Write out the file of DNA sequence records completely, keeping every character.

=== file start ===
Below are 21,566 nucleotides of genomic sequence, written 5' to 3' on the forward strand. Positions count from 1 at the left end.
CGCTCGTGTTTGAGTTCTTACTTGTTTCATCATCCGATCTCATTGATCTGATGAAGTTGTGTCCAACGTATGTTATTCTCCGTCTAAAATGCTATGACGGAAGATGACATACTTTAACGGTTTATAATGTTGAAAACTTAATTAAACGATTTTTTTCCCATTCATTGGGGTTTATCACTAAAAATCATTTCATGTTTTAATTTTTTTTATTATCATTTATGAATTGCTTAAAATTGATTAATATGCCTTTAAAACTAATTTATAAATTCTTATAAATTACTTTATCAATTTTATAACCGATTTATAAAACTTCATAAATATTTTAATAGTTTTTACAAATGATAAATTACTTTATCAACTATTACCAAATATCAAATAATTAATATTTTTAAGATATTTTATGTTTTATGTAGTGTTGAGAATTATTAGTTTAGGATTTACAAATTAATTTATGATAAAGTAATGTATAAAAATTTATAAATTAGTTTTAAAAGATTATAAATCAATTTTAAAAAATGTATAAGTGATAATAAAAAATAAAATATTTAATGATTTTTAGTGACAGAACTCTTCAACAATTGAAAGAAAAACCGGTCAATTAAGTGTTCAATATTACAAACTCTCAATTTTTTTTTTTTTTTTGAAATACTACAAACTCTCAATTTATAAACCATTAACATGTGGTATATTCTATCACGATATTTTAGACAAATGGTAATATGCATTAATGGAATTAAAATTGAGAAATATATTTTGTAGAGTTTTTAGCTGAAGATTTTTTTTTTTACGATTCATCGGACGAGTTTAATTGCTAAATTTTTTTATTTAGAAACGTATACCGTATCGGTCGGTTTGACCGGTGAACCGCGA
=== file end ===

Below are 21,566 nucleotides of genomic sequence, written 5' to 3' on the forward strand. Positions count from 1 at the left end.
CGCTCGTGTTTGAGTTCTTACTTGTTTCATCATCCGATCTCATTGATCTGATGAAGTTGTGTCCAACGTATGTTATTCTCCGTCTAAAATGCTATGACGGAAGATGACATACTTTAACGGTTTATAATGTTGAAAACTTAATTAAACGATTTTTTTCCCATTCATTGGGGTTTATCACTAAAAATCATTTCATGTTTTAATTTTTTTTATTATCATTTATGAATTGCTTAAAATTGATTAATATGCCTTTAAAACTAATTTATAAATTCTTATAAATTACTTTATCAATTTTATAACCGATTTATAAAACTTCATAAATATTTTAATAGTTTTTACAAATGATAAATTACTTTATCAACTATTACCAAATATCAAATAATTAATATTTTTAAGATATTTTATGTTTTATGTAGTGTTGAGAATTATTAGTTTAGGATTTACAAATTAATTTATGATAAAGTAATGTATAAAAATTTATAAATTAGTTTTAAAAGATTATAAATCAATTTTAAAAAATGTATAAGTGATAATAAAAAATAAAATATTTAATGATTTTTAGTGACAGAACTCTTCAACAATTGAAAGAAAAACCGGTCAATTAAGTGTTCAATATTACAAACTCTCAATTTTTTTTTTTTTTTTGAAATACTACAAACTCTCAATTTATAAACCATTAACATGTGGTATATTCTATCACGATATTTTAGACAAATGGTAATATGCATTAATGGAATTAAAATTGAGAAATATATTTTGTAGAGTTTTTAGCTGAAGATTTTTTTTTTTACGATTCATCGGACGAGTTTAATTGCTAAATTTTTTTATTTAGAAACGTATACCGTATCGGTCGGTTTGACCGGTGAACCGCGA